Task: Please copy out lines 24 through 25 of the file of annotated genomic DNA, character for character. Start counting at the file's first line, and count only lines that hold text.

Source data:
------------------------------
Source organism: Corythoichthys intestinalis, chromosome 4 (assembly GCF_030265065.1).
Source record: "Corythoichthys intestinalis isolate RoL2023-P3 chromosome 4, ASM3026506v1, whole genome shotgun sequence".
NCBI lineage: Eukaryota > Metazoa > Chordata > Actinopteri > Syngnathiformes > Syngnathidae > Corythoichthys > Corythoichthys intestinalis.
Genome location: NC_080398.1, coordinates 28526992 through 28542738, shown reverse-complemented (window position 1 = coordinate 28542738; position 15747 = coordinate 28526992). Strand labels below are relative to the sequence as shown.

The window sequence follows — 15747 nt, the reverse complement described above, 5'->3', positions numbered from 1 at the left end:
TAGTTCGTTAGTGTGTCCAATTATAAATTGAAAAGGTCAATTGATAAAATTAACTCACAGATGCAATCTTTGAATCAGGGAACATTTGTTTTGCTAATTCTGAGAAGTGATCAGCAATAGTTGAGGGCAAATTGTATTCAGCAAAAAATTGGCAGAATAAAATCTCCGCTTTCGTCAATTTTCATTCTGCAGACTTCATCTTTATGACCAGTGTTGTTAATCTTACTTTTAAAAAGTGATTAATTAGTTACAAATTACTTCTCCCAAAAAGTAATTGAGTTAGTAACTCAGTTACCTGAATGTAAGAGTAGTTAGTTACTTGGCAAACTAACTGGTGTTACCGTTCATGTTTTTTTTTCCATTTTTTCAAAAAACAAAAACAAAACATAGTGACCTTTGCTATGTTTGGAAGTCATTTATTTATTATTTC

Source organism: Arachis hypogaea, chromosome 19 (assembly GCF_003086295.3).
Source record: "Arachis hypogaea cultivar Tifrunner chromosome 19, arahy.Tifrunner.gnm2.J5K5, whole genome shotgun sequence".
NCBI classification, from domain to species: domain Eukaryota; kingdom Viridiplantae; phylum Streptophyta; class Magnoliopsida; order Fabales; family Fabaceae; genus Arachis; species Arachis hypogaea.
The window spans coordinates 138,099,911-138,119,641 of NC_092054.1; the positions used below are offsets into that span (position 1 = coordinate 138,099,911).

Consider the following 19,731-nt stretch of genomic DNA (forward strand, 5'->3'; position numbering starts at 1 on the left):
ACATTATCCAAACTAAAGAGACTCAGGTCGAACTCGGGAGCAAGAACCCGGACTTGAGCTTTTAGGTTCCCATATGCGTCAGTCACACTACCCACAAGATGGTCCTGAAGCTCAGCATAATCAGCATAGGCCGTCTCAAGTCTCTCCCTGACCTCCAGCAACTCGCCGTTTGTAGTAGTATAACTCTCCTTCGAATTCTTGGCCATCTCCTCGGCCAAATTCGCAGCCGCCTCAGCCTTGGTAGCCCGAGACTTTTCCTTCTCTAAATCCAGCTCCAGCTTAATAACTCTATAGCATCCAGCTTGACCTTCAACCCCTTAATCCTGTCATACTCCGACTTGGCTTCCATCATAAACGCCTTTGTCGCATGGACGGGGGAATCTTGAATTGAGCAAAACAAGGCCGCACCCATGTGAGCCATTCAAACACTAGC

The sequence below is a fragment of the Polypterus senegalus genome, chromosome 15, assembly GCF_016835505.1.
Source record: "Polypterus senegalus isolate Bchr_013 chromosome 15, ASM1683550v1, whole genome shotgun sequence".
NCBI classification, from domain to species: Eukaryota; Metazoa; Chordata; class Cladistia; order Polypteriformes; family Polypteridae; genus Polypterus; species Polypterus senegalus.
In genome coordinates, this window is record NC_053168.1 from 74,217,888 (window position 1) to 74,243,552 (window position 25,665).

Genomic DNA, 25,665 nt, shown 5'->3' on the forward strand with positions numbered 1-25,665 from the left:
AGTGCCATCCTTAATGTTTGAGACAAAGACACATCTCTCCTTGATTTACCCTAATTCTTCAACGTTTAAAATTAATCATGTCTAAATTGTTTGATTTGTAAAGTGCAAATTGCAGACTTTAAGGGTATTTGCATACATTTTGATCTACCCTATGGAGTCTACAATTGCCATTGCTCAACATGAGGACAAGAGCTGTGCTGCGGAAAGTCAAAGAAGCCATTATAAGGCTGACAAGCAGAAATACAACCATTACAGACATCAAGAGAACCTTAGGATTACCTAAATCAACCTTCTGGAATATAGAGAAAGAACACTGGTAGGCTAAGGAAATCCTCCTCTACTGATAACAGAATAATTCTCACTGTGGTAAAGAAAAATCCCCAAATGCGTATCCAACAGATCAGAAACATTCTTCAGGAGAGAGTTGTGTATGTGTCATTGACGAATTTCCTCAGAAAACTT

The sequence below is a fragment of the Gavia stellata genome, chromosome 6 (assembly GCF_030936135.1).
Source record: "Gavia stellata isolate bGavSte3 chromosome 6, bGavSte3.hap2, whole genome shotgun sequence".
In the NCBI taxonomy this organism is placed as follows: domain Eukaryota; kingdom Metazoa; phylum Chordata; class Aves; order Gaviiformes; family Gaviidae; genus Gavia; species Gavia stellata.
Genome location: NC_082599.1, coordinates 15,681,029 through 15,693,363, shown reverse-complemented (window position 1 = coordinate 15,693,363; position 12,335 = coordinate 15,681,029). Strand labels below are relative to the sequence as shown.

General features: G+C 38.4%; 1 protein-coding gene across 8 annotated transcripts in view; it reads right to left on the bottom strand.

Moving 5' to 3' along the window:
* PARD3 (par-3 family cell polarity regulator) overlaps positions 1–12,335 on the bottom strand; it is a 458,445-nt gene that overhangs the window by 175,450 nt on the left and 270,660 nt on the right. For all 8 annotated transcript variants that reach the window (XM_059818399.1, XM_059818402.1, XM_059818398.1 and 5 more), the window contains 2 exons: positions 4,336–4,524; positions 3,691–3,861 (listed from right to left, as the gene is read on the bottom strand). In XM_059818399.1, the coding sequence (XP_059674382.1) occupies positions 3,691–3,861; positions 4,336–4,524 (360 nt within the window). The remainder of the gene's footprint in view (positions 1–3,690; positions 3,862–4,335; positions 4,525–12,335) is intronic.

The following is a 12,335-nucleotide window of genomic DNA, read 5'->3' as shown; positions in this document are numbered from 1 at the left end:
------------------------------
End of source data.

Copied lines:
Moving 5' to 3' along the window:
* PARD3 (par-3 family cell polarity regulator) overlaps positions 1–12,335 on the bottom strand; it is a 458,445-nt gene that overhangs the window by 175,450 nt on the left and 270,660 nt on the right. For all 8 annotated transcript variants that reach the window (XM_059818399.1, XM_059818402.1, XM_059818398.1 and 5 more), the window contains 2 exons: positions 4,336–4,524; positions 3,691–3,861 (listed from right to left, as the gene is read on the bottom strand). In XM_059818399.1, the coding sequence (XP_059674382.1) occupies positions 3,691–3,861; positions 4,336–4,524 (360 nt within the window). The remainder of the gene's footprint in view (positions 1–3,690; positions 3,862–4,335; positions 4,525–12,335) is intronic.